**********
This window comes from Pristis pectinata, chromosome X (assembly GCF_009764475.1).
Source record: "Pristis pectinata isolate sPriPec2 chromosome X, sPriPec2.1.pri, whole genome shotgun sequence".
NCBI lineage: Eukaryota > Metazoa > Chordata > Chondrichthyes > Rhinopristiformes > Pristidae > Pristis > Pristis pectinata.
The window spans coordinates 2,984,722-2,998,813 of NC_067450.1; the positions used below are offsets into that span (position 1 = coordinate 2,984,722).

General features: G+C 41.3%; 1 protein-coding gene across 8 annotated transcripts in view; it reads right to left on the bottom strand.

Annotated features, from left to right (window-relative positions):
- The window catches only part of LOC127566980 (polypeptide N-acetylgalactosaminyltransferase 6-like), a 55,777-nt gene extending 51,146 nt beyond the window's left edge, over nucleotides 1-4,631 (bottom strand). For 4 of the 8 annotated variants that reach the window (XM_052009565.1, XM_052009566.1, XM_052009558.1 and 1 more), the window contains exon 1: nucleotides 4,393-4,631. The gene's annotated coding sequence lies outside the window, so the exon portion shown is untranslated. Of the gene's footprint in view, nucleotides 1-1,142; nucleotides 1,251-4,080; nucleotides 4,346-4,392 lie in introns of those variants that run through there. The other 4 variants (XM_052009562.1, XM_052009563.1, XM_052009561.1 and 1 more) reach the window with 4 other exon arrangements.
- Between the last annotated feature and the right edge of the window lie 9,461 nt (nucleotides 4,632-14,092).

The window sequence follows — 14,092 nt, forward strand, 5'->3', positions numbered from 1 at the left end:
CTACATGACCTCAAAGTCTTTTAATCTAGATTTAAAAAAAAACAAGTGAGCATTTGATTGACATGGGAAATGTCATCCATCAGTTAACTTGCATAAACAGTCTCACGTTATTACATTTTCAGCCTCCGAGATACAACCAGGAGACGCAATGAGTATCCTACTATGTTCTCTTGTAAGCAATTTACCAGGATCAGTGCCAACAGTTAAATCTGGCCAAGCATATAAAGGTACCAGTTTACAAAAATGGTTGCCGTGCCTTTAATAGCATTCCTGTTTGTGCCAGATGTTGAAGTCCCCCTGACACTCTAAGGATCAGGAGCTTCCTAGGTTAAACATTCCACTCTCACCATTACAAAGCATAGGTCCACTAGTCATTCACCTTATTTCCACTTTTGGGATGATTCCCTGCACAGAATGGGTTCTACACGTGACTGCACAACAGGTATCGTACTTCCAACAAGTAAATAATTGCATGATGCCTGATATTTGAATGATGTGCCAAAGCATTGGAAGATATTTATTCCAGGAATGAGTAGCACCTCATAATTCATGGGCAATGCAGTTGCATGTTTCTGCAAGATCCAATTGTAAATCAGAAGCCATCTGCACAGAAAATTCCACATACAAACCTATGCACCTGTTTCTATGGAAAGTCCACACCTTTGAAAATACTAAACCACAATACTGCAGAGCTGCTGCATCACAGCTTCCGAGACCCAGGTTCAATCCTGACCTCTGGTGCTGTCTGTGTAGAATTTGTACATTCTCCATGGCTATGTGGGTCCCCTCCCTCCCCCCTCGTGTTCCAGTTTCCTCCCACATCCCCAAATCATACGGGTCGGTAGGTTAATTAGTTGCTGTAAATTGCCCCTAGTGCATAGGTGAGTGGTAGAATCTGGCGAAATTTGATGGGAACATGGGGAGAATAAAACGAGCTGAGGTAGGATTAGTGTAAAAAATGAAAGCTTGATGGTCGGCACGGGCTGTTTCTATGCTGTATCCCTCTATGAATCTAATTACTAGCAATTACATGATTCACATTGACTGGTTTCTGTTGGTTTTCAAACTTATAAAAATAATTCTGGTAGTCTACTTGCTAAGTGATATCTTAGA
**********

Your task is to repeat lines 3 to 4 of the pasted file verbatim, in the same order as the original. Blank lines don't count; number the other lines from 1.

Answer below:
NCBI lineage: Eukaryota > Metazoa > Chordata > Chondrichthyes > Rhinopristiformes > Pristidae > Pristis > Pristis pectinata.
The window spans coordinates 2,984,722-2,998,813 of NC_067450.1; the positions used below are offsets into that span (position 1 = coordinate 2,984,722).